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'Cover your deer' bill sparks debate about hunting manners

BISMARCK, N.D. (AP) - In a place where the right to hunt is in the state constitution, some hunters believe it is poor manners to display dead, bloody animals on their vehicles as they're hauling them home.

BISMARCK, N.D. (AP) - In a place where the right to hunt is in the state constitution, some hunters believe it is poor manners to display dead, bloody animals on their vehicles as they're hauling them home.

Others say the state has no business forcing hunters to throw a tarp over their game when they're traveling down North Dakota's highways.

Rep. Duane DeKrey, R-Pettibone, said he expected to provoke a debate when he introduced a bill last week that sought to require hunters to cover their game.

But he said he did not anticipate the uproar that ensued, one that he said was so extensive that he withdrew the measure Monday.

"Some of it was even a lot more vitriolic than I ever dreamed it would have been," he said. "I could see no more good coming from continuing it. The discussion had been had. It was quite evident which way the bill was going."


DeKrey, a hunter himself who represents a rural district in central North Dakota, said he had personally witnessed grisly highway scenes during deer season, including one hunter who was haphazardly towing carcasses in a trailer.

"Two does were hanging over the top, and there was blood running down from both of them on the side of the trailer," he said. "I thought, 'What kind of image does that give us?'"

Neither the Association of Fish and Wildlife Agencies nor the Wildlife Management Institute tracks the number of states that have carcass-covering rules. But Steve Williams, president of the institute and a former director of the U.S. Fish and Wildlife Service, said the nationwide trend in the past couple of decades has been to promote the covering of dead animals, and not just to remove the possibility of offending someone.

"It keeps (the carcass) out of the weather, and you end up with better meat for the table," he said.

In decades past, Williams said, the opposite was true. Many states required hunters to leave their game exposed to combat poaching.

"I can remember in my career eliminating that regulation," said Williams, who worked in state wildlife agencies in Massachusetts, Pennsylvania and Kansas for 17 years.

People for the Ethical Treatment of Animals would prefer that hunters leave game uncovered because it might bolster PETA's anti-hunting cause, spokesman Bruce Friedrich said.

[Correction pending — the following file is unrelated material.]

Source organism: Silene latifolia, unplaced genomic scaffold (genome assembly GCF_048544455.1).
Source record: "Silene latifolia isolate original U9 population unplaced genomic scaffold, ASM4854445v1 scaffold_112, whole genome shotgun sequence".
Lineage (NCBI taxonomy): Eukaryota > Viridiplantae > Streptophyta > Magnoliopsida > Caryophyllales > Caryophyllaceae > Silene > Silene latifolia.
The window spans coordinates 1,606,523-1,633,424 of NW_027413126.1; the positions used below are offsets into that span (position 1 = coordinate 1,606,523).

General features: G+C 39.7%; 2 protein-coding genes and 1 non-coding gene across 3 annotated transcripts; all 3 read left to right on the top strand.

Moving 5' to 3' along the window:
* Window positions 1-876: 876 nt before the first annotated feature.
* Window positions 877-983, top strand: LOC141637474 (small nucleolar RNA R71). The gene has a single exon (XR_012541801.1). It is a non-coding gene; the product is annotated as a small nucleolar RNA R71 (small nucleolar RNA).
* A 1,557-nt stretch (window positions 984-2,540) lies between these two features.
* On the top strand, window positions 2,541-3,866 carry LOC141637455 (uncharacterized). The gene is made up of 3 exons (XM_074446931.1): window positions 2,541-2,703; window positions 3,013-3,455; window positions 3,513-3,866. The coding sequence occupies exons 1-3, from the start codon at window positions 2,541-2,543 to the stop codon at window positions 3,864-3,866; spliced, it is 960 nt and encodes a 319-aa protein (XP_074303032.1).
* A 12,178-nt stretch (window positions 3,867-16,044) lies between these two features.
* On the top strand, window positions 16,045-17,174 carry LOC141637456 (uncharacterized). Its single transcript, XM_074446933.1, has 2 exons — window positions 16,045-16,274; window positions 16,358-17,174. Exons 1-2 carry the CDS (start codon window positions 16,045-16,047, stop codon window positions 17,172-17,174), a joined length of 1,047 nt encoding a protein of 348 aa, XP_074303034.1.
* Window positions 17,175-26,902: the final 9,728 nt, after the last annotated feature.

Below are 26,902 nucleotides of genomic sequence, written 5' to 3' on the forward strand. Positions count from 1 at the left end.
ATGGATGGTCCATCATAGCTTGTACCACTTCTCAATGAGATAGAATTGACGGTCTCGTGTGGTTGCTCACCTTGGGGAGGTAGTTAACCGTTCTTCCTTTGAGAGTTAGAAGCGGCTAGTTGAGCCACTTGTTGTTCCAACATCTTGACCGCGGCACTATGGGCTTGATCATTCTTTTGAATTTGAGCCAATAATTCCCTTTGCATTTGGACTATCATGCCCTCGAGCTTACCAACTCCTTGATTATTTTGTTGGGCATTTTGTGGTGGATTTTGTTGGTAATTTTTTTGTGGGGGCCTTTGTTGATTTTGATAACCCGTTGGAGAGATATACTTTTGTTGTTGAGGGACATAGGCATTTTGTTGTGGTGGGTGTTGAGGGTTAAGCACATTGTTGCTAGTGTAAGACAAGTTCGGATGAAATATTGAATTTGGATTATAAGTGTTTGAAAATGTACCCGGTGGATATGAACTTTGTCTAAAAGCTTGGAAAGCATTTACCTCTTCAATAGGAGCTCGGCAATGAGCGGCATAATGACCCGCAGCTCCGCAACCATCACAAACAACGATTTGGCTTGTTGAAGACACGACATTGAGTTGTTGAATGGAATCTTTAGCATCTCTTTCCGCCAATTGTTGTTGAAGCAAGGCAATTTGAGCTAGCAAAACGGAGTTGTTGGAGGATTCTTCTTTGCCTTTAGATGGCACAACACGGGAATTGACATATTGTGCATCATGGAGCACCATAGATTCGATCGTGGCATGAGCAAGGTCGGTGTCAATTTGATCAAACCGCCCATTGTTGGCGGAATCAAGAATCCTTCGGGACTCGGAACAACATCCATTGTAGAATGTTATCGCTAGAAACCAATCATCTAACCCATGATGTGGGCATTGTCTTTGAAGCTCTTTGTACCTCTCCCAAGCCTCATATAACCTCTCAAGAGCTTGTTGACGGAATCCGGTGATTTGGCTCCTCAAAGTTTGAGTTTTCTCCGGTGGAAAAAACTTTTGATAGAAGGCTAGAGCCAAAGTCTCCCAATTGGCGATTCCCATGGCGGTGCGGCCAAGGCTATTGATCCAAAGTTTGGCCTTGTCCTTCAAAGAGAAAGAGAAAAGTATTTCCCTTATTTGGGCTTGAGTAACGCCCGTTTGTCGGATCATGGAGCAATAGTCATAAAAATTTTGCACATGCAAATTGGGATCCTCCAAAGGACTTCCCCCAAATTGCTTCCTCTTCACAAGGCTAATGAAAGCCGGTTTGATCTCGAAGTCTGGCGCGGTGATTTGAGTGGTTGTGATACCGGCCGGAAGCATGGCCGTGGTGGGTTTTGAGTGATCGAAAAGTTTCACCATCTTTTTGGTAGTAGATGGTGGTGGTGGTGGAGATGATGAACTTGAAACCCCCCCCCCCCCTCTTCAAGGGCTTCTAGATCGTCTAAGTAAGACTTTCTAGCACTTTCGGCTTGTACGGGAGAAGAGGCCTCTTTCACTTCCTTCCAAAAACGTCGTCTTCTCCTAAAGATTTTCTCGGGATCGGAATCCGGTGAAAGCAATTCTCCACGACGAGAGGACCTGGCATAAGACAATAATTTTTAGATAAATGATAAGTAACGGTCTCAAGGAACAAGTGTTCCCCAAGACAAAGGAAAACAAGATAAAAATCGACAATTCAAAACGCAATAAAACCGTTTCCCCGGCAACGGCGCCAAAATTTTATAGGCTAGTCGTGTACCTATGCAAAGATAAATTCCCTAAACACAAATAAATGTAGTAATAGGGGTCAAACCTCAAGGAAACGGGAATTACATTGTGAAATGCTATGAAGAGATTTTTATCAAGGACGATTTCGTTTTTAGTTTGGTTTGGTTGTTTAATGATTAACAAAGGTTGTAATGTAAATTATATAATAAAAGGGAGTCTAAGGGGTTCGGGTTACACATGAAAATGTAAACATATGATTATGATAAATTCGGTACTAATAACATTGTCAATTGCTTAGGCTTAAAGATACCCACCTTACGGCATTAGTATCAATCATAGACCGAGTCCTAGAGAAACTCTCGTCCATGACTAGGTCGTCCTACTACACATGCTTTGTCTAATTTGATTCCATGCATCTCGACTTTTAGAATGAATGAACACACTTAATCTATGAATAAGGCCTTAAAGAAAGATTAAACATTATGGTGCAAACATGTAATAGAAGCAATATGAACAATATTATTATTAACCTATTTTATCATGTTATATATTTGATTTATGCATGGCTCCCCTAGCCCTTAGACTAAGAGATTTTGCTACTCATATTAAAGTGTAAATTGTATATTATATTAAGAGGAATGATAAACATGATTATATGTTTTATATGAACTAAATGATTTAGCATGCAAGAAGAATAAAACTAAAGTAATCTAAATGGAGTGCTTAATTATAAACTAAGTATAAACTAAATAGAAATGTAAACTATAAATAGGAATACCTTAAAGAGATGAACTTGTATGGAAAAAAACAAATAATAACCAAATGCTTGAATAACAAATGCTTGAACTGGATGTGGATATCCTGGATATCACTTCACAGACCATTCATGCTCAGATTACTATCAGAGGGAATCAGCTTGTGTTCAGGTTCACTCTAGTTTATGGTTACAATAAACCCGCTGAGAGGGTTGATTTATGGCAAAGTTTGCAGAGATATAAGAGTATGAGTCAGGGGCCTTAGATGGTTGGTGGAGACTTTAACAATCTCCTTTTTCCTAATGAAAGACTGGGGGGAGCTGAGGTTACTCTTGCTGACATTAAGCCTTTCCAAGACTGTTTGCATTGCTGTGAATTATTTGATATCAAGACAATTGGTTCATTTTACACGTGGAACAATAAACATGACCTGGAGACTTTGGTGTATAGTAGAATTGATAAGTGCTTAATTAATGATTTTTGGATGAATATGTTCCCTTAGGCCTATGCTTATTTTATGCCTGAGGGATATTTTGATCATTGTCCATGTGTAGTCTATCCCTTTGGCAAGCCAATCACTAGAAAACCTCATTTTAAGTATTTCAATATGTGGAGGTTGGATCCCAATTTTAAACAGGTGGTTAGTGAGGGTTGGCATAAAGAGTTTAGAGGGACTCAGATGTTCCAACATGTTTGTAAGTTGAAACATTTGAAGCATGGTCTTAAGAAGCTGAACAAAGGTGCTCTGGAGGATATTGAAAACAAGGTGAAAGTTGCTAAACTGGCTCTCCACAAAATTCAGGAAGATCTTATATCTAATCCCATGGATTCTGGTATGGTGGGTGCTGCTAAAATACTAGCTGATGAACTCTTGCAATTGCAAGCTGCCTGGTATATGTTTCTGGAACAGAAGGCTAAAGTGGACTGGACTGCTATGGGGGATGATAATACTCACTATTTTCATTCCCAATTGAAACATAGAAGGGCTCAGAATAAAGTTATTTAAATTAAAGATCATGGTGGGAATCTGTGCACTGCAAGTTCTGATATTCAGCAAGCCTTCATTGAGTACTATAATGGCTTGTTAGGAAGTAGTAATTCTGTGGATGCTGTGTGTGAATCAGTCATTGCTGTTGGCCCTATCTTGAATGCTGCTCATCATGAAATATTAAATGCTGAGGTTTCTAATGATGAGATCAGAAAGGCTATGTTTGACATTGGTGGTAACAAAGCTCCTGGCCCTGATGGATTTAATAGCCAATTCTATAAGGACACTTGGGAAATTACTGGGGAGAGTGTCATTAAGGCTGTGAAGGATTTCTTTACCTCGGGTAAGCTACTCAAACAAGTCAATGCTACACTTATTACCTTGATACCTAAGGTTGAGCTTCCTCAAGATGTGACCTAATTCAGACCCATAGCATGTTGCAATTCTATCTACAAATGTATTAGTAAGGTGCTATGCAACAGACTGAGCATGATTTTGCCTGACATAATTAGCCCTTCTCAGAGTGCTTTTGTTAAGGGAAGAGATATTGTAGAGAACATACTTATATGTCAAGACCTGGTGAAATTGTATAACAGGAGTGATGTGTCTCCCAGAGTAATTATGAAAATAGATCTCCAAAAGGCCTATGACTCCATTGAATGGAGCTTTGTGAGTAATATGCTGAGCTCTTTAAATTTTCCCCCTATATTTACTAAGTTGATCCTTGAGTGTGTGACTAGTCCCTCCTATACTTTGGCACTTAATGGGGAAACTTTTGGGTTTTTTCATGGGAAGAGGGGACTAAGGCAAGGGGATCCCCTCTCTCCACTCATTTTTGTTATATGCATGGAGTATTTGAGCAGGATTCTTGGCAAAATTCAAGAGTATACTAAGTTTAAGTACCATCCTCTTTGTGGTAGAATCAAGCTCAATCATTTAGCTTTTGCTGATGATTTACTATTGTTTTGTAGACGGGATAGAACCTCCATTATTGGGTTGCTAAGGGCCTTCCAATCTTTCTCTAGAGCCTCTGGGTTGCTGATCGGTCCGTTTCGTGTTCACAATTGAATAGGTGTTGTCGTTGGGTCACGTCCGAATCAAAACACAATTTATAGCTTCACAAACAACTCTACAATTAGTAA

"We encourage people, if they're going to kill defenseless animals, to parade the animal's carcass all over town, since uncovered bloody carcasses are more likely to wake people up to the cruelties of hunting," he said. "Clearly, covering up cruelty doesn't help animals at all."


In North Dakota, the issue is not one of ethics but of the merits of covering game, and opinions vary even among hunters.

"This is the silliest piece of legislation I've seen yet. It's just plain foolish," Ralph Muecke, of Gladstone, said of DeKrey's proposal. Muecke said he stows his deer carcasses in the back of a pickup to get them home.

While Muecke believes DeKrey's proposal was unnecessary, Mike Paulson, a hunter from the Cass County community of Hunter, said he would not view it as an imposition.

"It wouldn't hurt anything, and would probably keep some people happy," he said.

DeKrey said e-mails he received on the issue were equally divided. "The typical response from opponents ... is, 'I'll take my dead animal anywhere I want and display it anywhere I want,'" he said.

True supporters want to keep hunting viable, DeKrey said. Other supporters want to eliminate disturbing views.

"I got an e-mail from a lady in Minot who said she was tired of her children being traumatized by going down the highway and seeing deer in various states of death," DeKrey said.

The North Dakota Game and Fish Department has issued a record number of deer gun hunting licenses in two of the past three years, because of a bloated population caused primarily by mild winters. That means more dead deer being hauled on the highways, but department director Terry Steinwand doesn't see it as an image problem.


"It's a North Dakota culture _ hunting, butchering beef, hogs, whatever it might be," he said. "People are so used to ... seeing somebody driving down the road with a deer in the back of a pickup or the back of a trailer."

Steinwand said his department, which took no stance on DeKrey's bill, does not receive complaints from people horrified by the public display of dead game. He also said he does not believe broaching the subject indicates that hunting is less tolerated.

"Looking at license sales, they continue to increase," Steinwand said. "If there's an anti-hunting sentiment out there, we're not hearing it at all."

A telephone survey conducted last fall by the Virgina-based research firm Responsive Management found that 78 percent of Americans approve of legal hunting, compared with 73 percent in 1995.

The percentage of the public that hunts has dropped to its lowest level ever, but Williams said that is attributable to a growing population, more people living in urban areas and people having fewer opportunities to hunt.

"The stronghold in the U.S. is the Midwest," he said. "But it's safe to say that even in North Dakota, hunters are in the minority."

DeKrey wants to ensure it's a respected and not despised minority, and believes hunters themselves can have the biggest influence.

"It's about keeping the testosterone lower when you're going down the highway and showing off your big buck," he said. "Some of it is a little over the top."

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